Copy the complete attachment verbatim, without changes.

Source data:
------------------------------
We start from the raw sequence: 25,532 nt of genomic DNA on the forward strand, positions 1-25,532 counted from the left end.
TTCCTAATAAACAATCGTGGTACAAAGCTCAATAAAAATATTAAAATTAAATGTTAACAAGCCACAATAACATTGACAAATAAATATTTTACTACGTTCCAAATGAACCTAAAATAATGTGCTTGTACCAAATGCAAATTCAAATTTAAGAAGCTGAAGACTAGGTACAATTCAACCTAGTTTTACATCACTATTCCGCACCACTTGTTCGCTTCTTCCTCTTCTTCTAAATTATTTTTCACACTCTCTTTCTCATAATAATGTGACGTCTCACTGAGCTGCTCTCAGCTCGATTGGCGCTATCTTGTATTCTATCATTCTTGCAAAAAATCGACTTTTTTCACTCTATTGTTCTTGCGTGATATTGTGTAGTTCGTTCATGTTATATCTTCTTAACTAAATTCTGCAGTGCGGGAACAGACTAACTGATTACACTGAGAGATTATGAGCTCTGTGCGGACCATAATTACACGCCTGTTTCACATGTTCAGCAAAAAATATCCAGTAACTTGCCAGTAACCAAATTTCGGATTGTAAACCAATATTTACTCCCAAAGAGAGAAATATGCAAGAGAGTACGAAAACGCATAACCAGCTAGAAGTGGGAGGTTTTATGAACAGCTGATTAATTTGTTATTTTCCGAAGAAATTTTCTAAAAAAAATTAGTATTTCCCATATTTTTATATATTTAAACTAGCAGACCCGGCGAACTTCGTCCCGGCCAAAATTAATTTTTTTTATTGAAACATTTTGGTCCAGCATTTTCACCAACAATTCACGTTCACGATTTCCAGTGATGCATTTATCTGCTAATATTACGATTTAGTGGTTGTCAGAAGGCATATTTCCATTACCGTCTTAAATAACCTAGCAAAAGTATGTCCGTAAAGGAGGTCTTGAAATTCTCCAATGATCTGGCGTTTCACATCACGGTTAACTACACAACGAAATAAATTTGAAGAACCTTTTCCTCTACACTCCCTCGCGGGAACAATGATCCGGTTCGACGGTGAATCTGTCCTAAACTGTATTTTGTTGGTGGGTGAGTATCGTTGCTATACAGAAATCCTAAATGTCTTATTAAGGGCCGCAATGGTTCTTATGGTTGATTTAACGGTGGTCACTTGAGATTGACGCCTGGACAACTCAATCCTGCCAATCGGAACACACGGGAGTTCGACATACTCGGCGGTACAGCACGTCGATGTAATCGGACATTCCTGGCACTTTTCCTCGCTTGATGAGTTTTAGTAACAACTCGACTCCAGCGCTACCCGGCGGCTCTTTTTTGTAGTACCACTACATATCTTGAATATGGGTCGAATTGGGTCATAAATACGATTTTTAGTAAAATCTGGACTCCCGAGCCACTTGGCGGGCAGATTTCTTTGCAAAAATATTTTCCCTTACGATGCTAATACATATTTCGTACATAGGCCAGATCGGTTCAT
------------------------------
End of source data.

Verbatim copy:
We start from the raw sequence: 25,532 nt of genomic DNA on the forward strand, positions 1-25,532 counted from the left end.
TTCCTAATAAACAATCGTGGTACAAAGCTCAATAAAAATATTAAAATTAAATGTTAACAAGCCACAATAACATTGACAAATAAATATTTTACTACGTTCCAAATGAACCTAAAATAATGTGCTTGTACCAAATGCAAATTCAAATTTAAGAAGCTGAAGACTAGGTACAATTCAACCTAGTTTTACATCACTATTCCGCACCACTTGTTCGCTTCTTCCTCTTCTTCTAAATTATTTTTCACACTCTCTTTCTCATAATAATGTGACGTCTCACTGAGCTGCTCTCAGCTCGATTGGCGCTATCTTGTATTCTATCATTCTTGCAAAAAATCGACTTTTTTCACTCTATTGTTCTTGCGTGATATTGTGTAGTTCGTTCATGTTATATCTTCTTAACTAAATTCTGCAGTGCGGGAACAGACTAACTGATTACACTGAGAGATTATGAGCTCTGTGCGGACCATAATTACACGCCTGTTTCACATGTTCAGCAAAAAATATCCAGTAACTTGCCAGTAACCAAATTTCGGATTGTAAACCAATATTTACTCCCAAAGAGAGAAATATGCAAGAGAGTACGAAAACGCATAACCAGCTAGAAGTGGGAGGTTTTATGAACAGCTGATTAATTTGTTATTTTCCGAAGAAATTTTCTAAAAAAAATTAGTATTTCCCATATTTTTATATATTTAAACTAGCAGACCCGGCGAACTTCGTCCCGGCCAAAATTAATTTTTTTTATTGAAACATTTTGGTCCAGCATTTTCACCAACAATTCACGTTCACGATTTCCAGTGATGCATTTATCTGCTAATATTACGATTTAGTGGTTGTCAGAAGGCATATTTCCATTACCGTCTTAAATAACCTAGCAAAAGTATGTCCGTAAAGGAGGTCTTGAAATTCTCCAATGATCTGGCGTTTCACATCACGGTTAACTACACAACGAAATAAATTTGAAGAACCTTTTCCTCTACACTCCCTCGCGGGAACAATGATCCGGTTCGACGGTGAATCTGTCCTAAACTGTATTTTGTTGGTGGGTGAGTATCGTTGCTATACAGAAATCCTAAATGTCTTATTAAGGGCCGCAATGGTTCTTATGGTTGATTTAACGGTGGTCACTTGAGATTGACGCCTGGACAACTCAATCCTGCCAATCGGAACACACGGGAGTTCGACATACTCGGCGGTACAGCACGTCGATGTAATCGGACATTCCTGGCACTTTTCCTCGCTTGATGAGTTTTAGTAACAACTCGACTCCAGCGCTACCCGGCGGCTCTTTTTTGTAGTACCACTACATATCTTGAATATGGGTCGAATTGGGTCATAAATACGATTTTTAGTAAAATCTGGACTCCCGAGCCACTTGGCGGGCAGATTTCTTTGCAAAAATATTTTCCCTTACGATGCTAATACATATTTCGTACATAGGCCAGATCGGTTCAT